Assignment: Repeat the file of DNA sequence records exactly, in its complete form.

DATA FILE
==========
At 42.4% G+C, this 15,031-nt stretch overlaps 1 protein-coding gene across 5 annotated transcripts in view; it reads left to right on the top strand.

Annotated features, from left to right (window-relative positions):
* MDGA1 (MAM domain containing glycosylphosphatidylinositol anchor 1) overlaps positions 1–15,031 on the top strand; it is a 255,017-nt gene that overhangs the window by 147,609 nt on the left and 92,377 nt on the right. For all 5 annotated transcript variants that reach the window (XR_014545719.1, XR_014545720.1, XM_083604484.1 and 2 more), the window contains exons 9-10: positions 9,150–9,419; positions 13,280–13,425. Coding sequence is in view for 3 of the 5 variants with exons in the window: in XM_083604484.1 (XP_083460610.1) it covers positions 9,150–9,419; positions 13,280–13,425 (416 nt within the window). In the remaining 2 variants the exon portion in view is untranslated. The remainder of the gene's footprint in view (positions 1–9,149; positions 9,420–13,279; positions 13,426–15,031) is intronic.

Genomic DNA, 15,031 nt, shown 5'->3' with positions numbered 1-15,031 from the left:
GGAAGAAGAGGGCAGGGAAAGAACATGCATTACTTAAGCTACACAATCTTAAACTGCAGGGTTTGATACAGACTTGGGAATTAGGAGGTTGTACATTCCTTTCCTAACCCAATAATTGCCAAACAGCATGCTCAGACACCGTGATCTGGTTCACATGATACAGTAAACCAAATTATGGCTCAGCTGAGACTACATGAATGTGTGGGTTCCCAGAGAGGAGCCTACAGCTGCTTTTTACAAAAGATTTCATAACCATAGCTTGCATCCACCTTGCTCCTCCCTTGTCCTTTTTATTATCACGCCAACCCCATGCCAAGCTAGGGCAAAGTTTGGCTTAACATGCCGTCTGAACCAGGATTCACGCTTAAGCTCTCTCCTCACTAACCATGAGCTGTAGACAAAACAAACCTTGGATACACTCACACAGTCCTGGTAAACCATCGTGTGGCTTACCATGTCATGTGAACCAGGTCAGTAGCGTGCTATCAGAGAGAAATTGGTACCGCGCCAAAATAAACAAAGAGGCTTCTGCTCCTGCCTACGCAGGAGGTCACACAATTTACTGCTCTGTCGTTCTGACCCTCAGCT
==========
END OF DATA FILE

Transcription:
At 42.4% G+C, this 15,031-nt stretch overlaps 1 protein-coding gene across 5 annotated transcripts in view; it reads left to right on the top strand.

Annotated features, from left to right (window-relative positions):
* MDGA1 (MAM domain containing glycosylphosphatidylinositol anchor 1) overlaps positions 1–15,031 on the top strand; it is a 255,017-nt gene that overhangs the window by 147,609 nt on the left and 92,377 nt on the right. For all 5 annotated transcript variants that reach the window (XR_014545719.1, XR_014545720.1, XM_083604484.1 and 2 more), the window contains exons 9-10: positions 9,150–9,419; positions 13,280–13,425. Coding sequence is in view for 3 of the 5 variants with exons in the window: in XM_083604484.1 (XP_083460610.1) it covers positions 9,150–9,419; positions 13,280–13,425 (416 nt within the window). In the remaining 2 variants the exon portion in view is untranslated. The remainder of the gene's footprint in view (positions 1–9,149; positions 9,420–13,279; positions 13,426–15,031) is intronic.

Genomic DNA, 15,031 nt, shown 5'->3' with positions numbered 1-15,031 from the left:
GGAAGAAGAGGGCAGGGAAAGAACATGCATTACTTAAGCTACACAATCTTAAACTGCAGGGTTTGATACAGACTTGGGAATTAGGAGGTTGTACATTCCTTTCCTAACCCAATAATTGCCAAACAGCATGCTCAGACACCGTGATCTGGTTCACATGATACAGTAAACCAAATTATGGCTCAGCTGAGACTACATGAATGTGTGGGTTCCCAGAGAGGAGCCTACAGCTGCTTTTTACAAAAGATTTCATAACCATAGCTTGCATCCACCTTGCTCCTCCCTTGTCCTTTTTATTATCACGCCAACCCCATGCCAAGCTAGGGCAAAGTTTGGCTTAACATGCCGTCTGAACCAGGATTCACGCTTAAGCTCTCTCCTCACTAACCATGAGCTGTAGACAAAACAAACCTTGGATACACTCACACAGTCCTGGTAAACCATCGTGTGGCTTACCATGTCATGTGAACCAGGTCAGTAGCGTGCTATCAGAGAGAAATTGGTACCGCGCCAAAATAAACAAAGAGGCTTCTGCTCCTGCCTACGCAGGAGGTCACACAATTTACTGCTCTGTCGTTCTGACCCTCAGCT